the fbi wants to look into his background. they want to see precisely what the motivation was. i was speaking to a police officer yesterday. the police often certain was telling me, look, he might have had a run-in at some point at a checkpoint with the tsa at an airport, we don't know. there was also speculation from the officer that perhaps he'd actually applied for a job that he didn't get with the tsa and possibly that he tried signing up for the precheck, which is early security screening, and might have been turned down for that. that was speculation very much at the time. the fbi is searching his apartment today. it is unclear at this time if anything they found at all. but local officials saying that this actually could have been an awful lot worse and the tsa was so swift to react when the gunman actually entered the airport. take a listen. >> we bore witness to heroism at this airport. when shots rang out, members of the police department ran towards that gunfire, without regard to their own safety or well being. they tracked down the suspect, apprehended and arrested h
is references to him in the fbi files. yet what you do see today, according to investigators, is he walks into the terminal. he's got the gun in a garment bag. he takes the rifle out o he opens fire, shoots his way through the check point going down a side, coming around the back. he's focused on the tsa agents. inside the bag we are told investigators came up with notes saying that the tsa were facists and pigs, anti-american rantings, anti-tsa rantings am and references to the new world order which is another growing conspiracy group that believes the world is going to be taken over by forces and black helicopters and so on. interestingly, scott, today he texted his parents from l.a. to new jersey and said he was going to kill himself today. they called the police. there was a response to his house. apparently they didn't make contact with him but a roommate who didn't know where he was. so this was something that was roiling in his head today. >> pelley: john, thank you very much. there are big security concerns also in new york city because there will be two million spectators for the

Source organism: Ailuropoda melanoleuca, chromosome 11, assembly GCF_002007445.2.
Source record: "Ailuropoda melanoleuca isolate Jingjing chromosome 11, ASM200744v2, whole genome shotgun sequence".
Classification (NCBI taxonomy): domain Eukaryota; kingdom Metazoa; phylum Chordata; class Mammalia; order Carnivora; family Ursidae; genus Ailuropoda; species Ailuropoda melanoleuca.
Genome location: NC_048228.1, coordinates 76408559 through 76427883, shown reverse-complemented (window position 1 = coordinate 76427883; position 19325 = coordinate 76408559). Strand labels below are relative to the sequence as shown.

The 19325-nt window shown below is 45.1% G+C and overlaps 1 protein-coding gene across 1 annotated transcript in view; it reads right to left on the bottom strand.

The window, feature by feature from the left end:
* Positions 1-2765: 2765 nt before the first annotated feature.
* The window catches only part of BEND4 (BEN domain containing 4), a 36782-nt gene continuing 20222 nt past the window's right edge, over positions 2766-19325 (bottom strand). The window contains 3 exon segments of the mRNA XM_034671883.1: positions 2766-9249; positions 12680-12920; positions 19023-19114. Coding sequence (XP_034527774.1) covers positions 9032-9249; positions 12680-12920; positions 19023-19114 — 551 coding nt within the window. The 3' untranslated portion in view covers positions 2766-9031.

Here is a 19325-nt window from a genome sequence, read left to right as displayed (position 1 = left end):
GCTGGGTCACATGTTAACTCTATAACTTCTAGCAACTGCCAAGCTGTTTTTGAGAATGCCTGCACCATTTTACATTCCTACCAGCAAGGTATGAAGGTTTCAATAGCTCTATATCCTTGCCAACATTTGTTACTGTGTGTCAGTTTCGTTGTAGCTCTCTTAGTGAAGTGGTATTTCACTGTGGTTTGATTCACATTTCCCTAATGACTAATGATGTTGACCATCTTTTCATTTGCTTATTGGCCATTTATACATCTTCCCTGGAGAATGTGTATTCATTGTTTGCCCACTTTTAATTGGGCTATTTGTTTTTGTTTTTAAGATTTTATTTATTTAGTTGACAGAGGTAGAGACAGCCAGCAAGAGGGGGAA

with the fbi that the gunman is named paul anthony ciancia. they have confirmed it, he's 23 years old. his last known address was here in los angeles in the los feliz area, and this morning, they believe, the suspect, 9:20, opened terminal three here at l.a.x. and opened fire. there are several victims. one has died, a tsa agent, and the gunman is injured as well. i'm going to have my photographer swing to the right. people from terminal three are finally being let out. there are a couple thousand people who were in there and stranded in a safe room. some are walking by right as we're speaking at this moment. now, we did hear from some witnesses who did get out earlier today. and when they came out, they were talking about all sorts of different things happening inside, people running, hitting the ground in fear. hiding behind counters in restaurants. running down pathway s onto planes and onto the tarmac. listen to what one witness who saw what happened, what he said when the gunman walked in and opened fire. >> when the first shot came, there was loud screaming and people running. a group of
to the fbi so they can follow up on it. missouri,o jerry from a republican caller. caller: good morning. excuse my speech. go ahead with your comment. caller: i am opposed to spying on americans. i just think it is wrong. i don't think there is any good in it, i don't think there is anything that will come out of it -- out of it. garrison new hampshire, republican caller. new hampshire, republican caller. i am opposed to the nsa spying. they should be ashamed of themselves. the department of homeland security, the nsa, they should all be removed. congress gave away our right after 9/11. they gave their rights away to the president. that is our voice, our rights. they need to take that back and rain and the nsa and the government. they are going crazy. john is next, a republican from louisiana. a lot of the nsa spying is due to the technology. it used to be a scanner is all you had. now it is on a global magnitude. what are they intended to target somebody, i believe that comes under the fisa court. to fact they listen something is basically because they can. it would be physically impos